Program: Abstracts - Orals, Featured Poster Presentations, and Posters
Session: OR36-Ovarian & Uterine Function
Monday, June 17, 2013: 11:15 AM-12:45 PM
Presentation Start Time: 12:15 PM
Room 104 (Moscone Center)
Shannon Deanne Whirledge*1, Francesco J DeMayo2, John P Lydon2 and John A Cidlowski3
1NIEHS, Durham, NC, 2Baylor College of Medicine, Houston, TX, 3NIEHS/NIH, Research Triangle Pk, NC
Amenorrhea and infertility in Cushing’s patients, which suffer from prolonged exposure to elevated cortisol, suggests precise regulation of glucocorticoid signaling is required to achieve pregnancy. Well studied glucocorticoid signaling at sites central to reproductive biology include the hypothalamus and the pituitary where this stress steroid influences the production and release of LH and FSH. Surprisingly, other components of the reproductive system have largely been ignored as targets for stress-induced infertility. The uterus expresses the glucocorticoid receptor (GR) at very high levels, suggesting the uterus may also be a direct target of glucocorticoid signaling, potentially involved in reproductive functions such as implantation, fertilization, and immunity. To clearly define those physiological events specifically attributable to uterine expressed GR in vivo, we have generated a mouse model that enables conditional ablation of GR function specifically in the uterus. Exons 3 and 4 of the murine GR gene were floxed to generate a conditional GRfl allele. The GRfl mice were crossed with progesterone receptor (PR)-Cre expressing mice, resulting in GR excision restricted to cells that express PR, such as the uterus. The uterine GR-knockout mice display a profound sub-fertile defect, producing a significant delay to litter and smaller average litter size. In embryo transfer assays, priming by exogenous gonadotrophins in the uterine GR-knockout mice results in a protracted uterotrophic response, as one would expect from unopposed estrogen action. Indeed, GR is required for glucocorticoid antagonism of the biological response to estradiol in the uterus. In wild-type littermates, estradiol induces a significant increase in uterine weight, attributable to both water uptake and increased cellularity. Co-administration of dexamethasone with estradiol blocks the uteruotrophic effects of estradiol. However, dexamethasone is not able to block the effects of estradiol in the uterine GR-knockout mice. Furthermore, transcriptional analysis from the uterus of GR-knockout mice reveals altered expression of genes important for fertility in both cycling females (PR and 11bHSD1) and in response to exogenous gonadotrophins (PR, LIF, and HOXA11). These results suggest that the glucocorticoid receptor regulates uterine biology and fertility through uterine-specific actions.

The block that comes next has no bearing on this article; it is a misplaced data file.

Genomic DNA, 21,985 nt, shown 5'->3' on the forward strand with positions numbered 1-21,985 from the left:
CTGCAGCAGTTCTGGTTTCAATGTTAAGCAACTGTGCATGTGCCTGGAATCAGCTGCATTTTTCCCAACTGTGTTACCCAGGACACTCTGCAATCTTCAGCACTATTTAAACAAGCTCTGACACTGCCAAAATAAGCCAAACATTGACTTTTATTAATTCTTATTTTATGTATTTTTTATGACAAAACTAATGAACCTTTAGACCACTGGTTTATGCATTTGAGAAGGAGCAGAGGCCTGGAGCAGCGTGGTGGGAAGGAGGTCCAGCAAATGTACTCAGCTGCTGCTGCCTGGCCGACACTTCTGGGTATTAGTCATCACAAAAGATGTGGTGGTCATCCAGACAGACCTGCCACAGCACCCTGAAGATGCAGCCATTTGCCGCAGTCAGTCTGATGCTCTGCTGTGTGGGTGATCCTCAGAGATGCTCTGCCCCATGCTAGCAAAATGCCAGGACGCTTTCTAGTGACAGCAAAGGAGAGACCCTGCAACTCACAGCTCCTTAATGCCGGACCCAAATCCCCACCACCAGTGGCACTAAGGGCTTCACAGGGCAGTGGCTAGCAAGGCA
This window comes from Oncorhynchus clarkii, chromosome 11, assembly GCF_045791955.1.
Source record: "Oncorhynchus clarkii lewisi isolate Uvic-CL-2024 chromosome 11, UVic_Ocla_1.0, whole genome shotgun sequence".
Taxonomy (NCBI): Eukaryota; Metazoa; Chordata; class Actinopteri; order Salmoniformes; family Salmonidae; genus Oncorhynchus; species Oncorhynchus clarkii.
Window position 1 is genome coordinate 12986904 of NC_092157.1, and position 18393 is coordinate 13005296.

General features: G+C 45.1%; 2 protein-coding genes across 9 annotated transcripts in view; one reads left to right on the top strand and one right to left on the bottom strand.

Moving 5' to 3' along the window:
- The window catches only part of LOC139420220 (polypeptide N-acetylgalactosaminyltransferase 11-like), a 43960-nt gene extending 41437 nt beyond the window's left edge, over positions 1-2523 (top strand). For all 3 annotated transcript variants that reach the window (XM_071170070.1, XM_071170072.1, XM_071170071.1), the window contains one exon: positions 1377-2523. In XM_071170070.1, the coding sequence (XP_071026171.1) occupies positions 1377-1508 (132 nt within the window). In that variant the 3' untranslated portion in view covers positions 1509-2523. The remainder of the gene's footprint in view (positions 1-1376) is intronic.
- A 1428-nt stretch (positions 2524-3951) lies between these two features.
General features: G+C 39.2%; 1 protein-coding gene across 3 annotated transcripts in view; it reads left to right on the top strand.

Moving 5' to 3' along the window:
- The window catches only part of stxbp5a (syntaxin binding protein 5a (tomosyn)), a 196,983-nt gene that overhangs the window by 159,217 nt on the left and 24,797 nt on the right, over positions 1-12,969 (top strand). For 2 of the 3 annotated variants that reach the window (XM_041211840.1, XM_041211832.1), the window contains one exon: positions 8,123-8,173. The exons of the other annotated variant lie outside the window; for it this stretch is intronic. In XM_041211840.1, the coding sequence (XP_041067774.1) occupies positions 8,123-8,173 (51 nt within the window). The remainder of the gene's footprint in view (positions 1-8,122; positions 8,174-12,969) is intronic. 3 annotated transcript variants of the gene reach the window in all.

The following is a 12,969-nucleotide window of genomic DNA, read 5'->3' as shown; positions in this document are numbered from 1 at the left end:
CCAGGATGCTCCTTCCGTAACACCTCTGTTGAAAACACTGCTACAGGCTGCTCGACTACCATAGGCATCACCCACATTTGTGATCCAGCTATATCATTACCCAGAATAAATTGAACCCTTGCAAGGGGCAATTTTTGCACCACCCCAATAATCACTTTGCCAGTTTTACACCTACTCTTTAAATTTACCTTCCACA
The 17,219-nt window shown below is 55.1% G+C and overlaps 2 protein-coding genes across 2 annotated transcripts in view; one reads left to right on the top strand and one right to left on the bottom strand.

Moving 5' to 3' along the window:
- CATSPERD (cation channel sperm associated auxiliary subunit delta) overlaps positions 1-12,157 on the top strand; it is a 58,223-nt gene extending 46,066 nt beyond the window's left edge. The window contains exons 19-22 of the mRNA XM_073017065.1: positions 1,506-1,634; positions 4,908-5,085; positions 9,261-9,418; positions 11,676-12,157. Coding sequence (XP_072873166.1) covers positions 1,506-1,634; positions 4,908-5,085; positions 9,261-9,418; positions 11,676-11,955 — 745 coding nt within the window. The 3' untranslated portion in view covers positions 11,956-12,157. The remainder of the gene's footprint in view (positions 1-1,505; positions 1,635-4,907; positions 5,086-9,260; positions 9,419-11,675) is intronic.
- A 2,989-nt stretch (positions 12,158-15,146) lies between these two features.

Nothing to Disclose: SDW, FJD, JPL, JAC

*Please take note of The Endocrine Society's News Embargo Policy at http://www.endo-society.org/endo2013/media.cfm

Sources of Research Support: This research was supported by the Intramural Research Program of the NIH National Institute of Environmental Health Sciences.